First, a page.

The perils of reading

I've had an enjoyable couple of days reading Paul Magrs' comic-horror 666 Charing Cross Road. It's an enchanting, sometimes ghoulish, and hugely entertaining read. When a New York witch starts writing to an arcana specialist in Charing Cross Road she gets rather more than she'd bargained for. A book of spells will turn her niece's boyfriend into a vampire, cause chaos across New York, and bring to life a museum exhibit. With New York about to be turned rather more literally than it would like into the city that never sleeps, it's time to return to the Olde Worlde and lay the spell book to rest.

I loved everything about this book. It doesn't take itself too seriously, but Magrs can lay on the horror when he wants to, there are a few spine-tingling, and the occasional jump off the sofa moment. It's got a wonderful blackly comic vein of humour, and some great characters. Characters that you can really believe in and want to cheer on throughout the novel - hugely important when the plot is fantastical. For such a plot to work and be convincing there's got to be some level of plausibility.

There are also lots of little nods to literature and film. 666 Charing Cross Road owes a lot to Dracula, Frankenstein and its Hollywood descendents; but there's also George A. Romero, a pinch of Robert Burns, the letters between Helene Hanff and Frank Doel - 84 Charing Cross Road, and a salute to the doyenne of British horror writing, Mary Danby (now sadly largely forgotten). There's also the classic idea of an evil Brit let loose in America.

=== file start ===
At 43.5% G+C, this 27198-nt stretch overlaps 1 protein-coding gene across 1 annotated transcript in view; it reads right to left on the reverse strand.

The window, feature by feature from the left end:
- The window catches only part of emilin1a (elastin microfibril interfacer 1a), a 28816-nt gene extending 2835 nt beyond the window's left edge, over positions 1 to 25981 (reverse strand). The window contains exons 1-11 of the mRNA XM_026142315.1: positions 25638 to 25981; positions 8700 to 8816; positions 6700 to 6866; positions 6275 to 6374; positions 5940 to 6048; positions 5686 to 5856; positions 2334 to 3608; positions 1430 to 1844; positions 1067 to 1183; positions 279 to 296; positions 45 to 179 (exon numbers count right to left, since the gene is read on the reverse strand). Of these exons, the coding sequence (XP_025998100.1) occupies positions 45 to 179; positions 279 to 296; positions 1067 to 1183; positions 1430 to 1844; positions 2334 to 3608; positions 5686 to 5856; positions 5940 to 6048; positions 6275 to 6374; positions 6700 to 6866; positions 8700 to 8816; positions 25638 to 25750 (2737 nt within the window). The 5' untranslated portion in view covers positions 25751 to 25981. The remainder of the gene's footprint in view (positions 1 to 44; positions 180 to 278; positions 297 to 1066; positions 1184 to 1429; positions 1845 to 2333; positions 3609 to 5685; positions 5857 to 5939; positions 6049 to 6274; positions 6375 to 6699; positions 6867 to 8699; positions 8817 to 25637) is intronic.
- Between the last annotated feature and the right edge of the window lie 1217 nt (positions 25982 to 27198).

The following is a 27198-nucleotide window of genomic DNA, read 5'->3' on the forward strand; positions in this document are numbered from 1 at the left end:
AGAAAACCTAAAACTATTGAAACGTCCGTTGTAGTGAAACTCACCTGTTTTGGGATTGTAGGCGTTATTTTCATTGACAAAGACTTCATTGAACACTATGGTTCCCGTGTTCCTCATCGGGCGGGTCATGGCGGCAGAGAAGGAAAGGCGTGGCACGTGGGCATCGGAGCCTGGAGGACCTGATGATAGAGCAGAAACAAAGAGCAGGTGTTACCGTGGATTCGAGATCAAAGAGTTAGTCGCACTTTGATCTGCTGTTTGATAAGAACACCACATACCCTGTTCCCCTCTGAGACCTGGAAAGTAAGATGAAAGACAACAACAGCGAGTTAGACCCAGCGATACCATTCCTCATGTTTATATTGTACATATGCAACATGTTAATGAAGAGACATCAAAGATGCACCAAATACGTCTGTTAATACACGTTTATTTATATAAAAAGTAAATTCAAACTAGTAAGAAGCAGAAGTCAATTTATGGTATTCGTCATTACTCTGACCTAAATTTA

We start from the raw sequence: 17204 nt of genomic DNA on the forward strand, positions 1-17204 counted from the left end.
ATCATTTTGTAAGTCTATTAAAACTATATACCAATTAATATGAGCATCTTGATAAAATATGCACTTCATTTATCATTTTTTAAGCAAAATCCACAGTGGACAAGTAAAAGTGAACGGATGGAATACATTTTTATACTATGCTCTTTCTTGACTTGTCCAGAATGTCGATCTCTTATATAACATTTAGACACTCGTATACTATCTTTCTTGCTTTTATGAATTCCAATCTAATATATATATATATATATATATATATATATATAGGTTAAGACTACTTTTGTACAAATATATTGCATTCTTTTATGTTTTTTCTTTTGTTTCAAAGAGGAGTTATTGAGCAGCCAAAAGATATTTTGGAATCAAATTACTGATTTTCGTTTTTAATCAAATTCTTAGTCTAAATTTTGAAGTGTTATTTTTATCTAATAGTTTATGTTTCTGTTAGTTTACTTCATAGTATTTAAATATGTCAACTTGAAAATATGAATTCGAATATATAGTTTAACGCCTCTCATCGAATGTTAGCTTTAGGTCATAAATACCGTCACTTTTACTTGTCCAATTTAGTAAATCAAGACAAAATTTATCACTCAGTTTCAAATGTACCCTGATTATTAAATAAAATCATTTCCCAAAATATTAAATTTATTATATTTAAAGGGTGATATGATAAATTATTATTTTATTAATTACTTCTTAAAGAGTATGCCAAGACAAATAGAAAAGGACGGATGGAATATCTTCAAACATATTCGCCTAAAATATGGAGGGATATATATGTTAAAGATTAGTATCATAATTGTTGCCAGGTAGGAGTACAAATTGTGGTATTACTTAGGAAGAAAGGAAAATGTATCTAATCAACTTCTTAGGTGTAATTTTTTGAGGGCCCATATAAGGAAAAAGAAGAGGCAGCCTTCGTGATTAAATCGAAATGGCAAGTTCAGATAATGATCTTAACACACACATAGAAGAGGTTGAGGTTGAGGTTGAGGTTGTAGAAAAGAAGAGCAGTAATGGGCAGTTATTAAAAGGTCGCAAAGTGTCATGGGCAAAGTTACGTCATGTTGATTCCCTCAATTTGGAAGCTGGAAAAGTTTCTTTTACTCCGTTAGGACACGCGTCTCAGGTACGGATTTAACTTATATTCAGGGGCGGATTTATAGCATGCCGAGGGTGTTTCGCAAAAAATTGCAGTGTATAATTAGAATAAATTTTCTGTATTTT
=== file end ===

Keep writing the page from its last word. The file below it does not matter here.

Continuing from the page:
Although the novel is set firmly in the twenty-first century, it could have worked just as well set in an earlier time. And thinking about this it struck me that perhaps this is why vampire stories continue to do well. They are as popular now, perhaps even more so, than they were in Victorian times; there is something about this kind of tale that continues to resonate.

More than anything though, this novel is about the power of the written word. A power that can be for good or evil, but that can completely change the world. It can be a power for good - it's notable that most of the characters are prolific readers, and love books; but also for evil - through the power of the spell-book vampires will be made, and the dead, quite literally, brought back to life. One of my very favourite quotes in the book comes from near the end, as the undead cut a brutal track through the unfortunate bookshop, lead vampire, Daniel, the fallen British angel, is no longer able to empathise with humans but has time to reflect on the demise of the bookshop wondering what zombies have against literature.

I thoroughly enjoyed this. It was a rollicking good read, laugh-out-loud funny, toe-curlingly horrible, and just about all you could wish from a book that takes you completely outside yourself. Brilliant.

Comments

Clare Chase said…
Sounds brilliant, Margaret, and it's not the kind of thing I normally try; it's really good to be alerted to it by your review.
Margaret Jones said…
Not my usual kind of read either, Clare, but definitely worth a go. It was great fun.

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